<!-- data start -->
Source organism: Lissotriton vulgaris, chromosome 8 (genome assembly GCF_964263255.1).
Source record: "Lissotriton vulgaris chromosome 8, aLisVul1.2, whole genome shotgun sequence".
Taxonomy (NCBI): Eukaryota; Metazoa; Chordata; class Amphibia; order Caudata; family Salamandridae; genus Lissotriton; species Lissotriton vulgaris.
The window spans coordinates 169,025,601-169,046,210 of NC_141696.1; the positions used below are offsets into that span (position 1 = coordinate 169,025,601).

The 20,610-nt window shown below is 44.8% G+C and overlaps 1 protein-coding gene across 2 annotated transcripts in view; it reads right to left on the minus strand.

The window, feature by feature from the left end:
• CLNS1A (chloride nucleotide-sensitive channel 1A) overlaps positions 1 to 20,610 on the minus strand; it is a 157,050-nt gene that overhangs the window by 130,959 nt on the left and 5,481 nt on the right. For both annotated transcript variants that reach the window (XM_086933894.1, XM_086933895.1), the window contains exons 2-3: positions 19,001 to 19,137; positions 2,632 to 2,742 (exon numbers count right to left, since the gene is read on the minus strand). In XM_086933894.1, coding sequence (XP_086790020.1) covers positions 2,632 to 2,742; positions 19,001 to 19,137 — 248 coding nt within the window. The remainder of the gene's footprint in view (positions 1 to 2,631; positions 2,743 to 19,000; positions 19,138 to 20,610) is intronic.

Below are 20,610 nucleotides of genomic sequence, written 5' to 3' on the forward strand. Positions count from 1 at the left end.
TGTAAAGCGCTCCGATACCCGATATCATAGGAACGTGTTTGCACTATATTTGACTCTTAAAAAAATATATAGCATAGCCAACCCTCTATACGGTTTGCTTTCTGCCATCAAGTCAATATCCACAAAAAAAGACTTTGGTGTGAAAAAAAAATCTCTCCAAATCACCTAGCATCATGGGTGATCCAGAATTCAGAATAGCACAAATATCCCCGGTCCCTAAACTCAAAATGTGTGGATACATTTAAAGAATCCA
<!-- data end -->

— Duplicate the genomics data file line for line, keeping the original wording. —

Source organism: Lissotriton vulgaris, chromosome 8 (genome assembly GCF_964263255.1).
Source record: "Lissotriton vulgaris chromosome 8, aLisVul1.2, whole genome shotgun sequence".
Taxonomy (NCBI): Eukaryota; Metazoa; Chordata; class Amphibia; order Caudata; family Salamandridae; genus Lissotriton; species Lissotriton vulgaris.
The window spans coordinates 169,025,601-169,046,210 of NC_141696.1; the positions used below are offsets into that span (position 1 = coordinate 169,025,601).

The 20,610-nt window shown below is 44.8% G+C and overlaps 1 protein-coding gene across 2 annotated transcripts in view; it reads right to left on the minus strand.

The window, feature by feature from the left end:
• CLNS1A (chloride nucleotide-sensitive channel 1A) overlaps positions 1 to 20,610 on the minus strand; it is a 157,050-nt gene that overhangs the window by 130,959 nt on the left and 5,481 nt on the right. For both annotated transcript variants that reach the window (XM_086933894.1, XM_086933895.1), the window contains exons 2-3: positions 19,001 to 19,137; positions 2,632 to 2,742 (exon numbers count right to left, since the gene is read on the minus strand). In XM_086933894.1, coding sequence (XP_086790020.1) covers positions 2,632 to 2,742; positions 19,001 to 19,137 — 248 coding nt within the window. The remainder of the gene's footprint in view (positions 1 to 2,631; positions 2,743 to 19,000; positions 19,138 to 20,610) is intronic.

Below are 20,610 nucleotides of genomic sequence, written 5' to 3' on the forward strand. Positions count from 1 at the left end.
TGTAAAGCGCTCCGATACCCGATATCATAGGAACGTGTTTGCACTATATTTGACTCTTAAAAAAATATATAGCATAGCCAACCCTCTATACGGTTTGCTTTCTGCCATCAAGTCAATATCCACAAAAAAAGACTTTGGTGTGAAAAAAAAATCTCTCCAAATCACCTAGCATCATGGGTGATCCAGAATTCAGAATAGCACAAATATCCCCGGTCCCTAAACTCAAAATGTGTGGATACATTTAAAGAATCCA